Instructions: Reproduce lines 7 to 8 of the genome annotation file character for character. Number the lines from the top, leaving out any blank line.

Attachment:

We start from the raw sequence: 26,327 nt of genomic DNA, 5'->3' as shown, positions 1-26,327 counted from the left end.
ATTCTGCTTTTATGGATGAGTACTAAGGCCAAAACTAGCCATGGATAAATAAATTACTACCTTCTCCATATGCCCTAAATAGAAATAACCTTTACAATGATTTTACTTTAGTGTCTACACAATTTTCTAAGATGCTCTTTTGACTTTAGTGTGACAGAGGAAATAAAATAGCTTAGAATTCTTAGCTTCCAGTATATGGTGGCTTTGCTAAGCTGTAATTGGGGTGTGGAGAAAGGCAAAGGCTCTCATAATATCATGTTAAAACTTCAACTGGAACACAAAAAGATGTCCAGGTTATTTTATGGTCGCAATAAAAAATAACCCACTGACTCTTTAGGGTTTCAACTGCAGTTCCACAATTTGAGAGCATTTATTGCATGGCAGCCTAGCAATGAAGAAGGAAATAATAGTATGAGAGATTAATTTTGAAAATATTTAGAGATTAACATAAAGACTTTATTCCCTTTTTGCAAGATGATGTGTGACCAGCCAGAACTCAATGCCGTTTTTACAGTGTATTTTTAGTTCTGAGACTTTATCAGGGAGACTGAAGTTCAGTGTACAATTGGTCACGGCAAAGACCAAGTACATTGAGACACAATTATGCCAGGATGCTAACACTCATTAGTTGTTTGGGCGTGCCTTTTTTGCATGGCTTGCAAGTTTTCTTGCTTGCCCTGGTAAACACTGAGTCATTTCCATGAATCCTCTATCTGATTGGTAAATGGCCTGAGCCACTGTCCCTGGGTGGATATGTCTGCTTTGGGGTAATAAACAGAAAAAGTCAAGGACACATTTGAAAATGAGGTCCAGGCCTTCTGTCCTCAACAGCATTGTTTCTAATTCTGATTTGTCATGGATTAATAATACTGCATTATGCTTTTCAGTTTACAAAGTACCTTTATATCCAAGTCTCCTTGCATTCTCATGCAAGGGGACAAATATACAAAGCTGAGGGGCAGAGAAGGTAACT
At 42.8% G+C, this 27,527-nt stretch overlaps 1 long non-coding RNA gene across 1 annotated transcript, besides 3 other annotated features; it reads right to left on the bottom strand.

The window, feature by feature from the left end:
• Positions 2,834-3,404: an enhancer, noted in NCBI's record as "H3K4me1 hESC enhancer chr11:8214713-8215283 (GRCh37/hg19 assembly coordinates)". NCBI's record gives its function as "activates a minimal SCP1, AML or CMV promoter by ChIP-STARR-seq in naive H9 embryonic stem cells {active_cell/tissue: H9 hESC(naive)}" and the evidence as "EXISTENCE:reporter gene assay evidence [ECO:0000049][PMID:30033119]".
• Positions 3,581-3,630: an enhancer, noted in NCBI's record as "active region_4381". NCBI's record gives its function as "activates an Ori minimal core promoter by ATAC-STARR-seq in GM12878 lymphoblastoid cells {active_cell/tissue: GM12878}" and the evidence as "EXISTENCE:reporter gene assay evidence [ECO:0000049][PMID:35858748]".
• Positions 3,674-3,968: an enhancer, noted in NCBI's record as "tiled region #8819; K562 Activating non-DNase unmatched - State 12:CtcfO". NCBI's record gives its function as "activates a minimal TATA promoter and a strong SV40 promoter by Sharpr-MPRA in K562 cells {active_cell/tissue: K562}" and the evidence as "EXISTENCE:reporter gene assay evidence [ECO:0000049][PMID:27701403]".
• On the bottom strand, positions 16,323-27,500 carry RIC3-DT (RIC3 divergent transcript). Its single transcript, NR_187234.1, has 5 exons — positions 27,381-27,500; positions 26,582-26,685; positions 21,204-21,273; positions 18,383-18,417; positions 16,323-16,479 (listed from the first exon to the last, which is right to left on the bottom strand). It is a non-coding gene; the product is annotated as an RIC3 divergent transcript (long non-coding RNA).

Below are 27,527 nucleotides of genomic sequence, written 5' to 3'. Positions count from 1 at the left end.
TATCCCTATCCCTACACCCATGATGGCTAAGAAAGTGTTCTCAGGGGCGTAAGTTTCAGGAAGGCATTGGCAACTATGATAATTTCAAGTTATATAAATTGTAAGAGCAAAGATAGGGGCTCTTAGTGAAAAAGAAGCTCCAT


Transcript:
• Positions 3,674-3,968: an enhancer, noted in NCBI's record as "tiled region #8819; K562 Activating non-DNase unmatched - State 12:CtcfO". NCBI's record gives its function as "activates a minimal TATA promoter and a strong SV40 promoter by Sharpr-MPRA in K562 cells {active_cell/tissue: K562}" and the evidence as "EXISTENCE:reporter gene assay evidence [ECO:0000049][PMID:27701403]".
• On the bottom strand, positions 16,323-27,500 carry RIC3-DT (RIC3 divergent transcript). Its single transcript, NR_187234.1, has 5 exons — positions 27,381-27,500; positions 26,582-26,685; positions 21,204-21,273; positions 18,383-18,417; positions 16,323-16,479 (listed from the first exon to the last, which is right to left on the bottom strand). It is a non-coding gene; the product is annotated as an RIC3 divergent transcript (long non-coding RNA).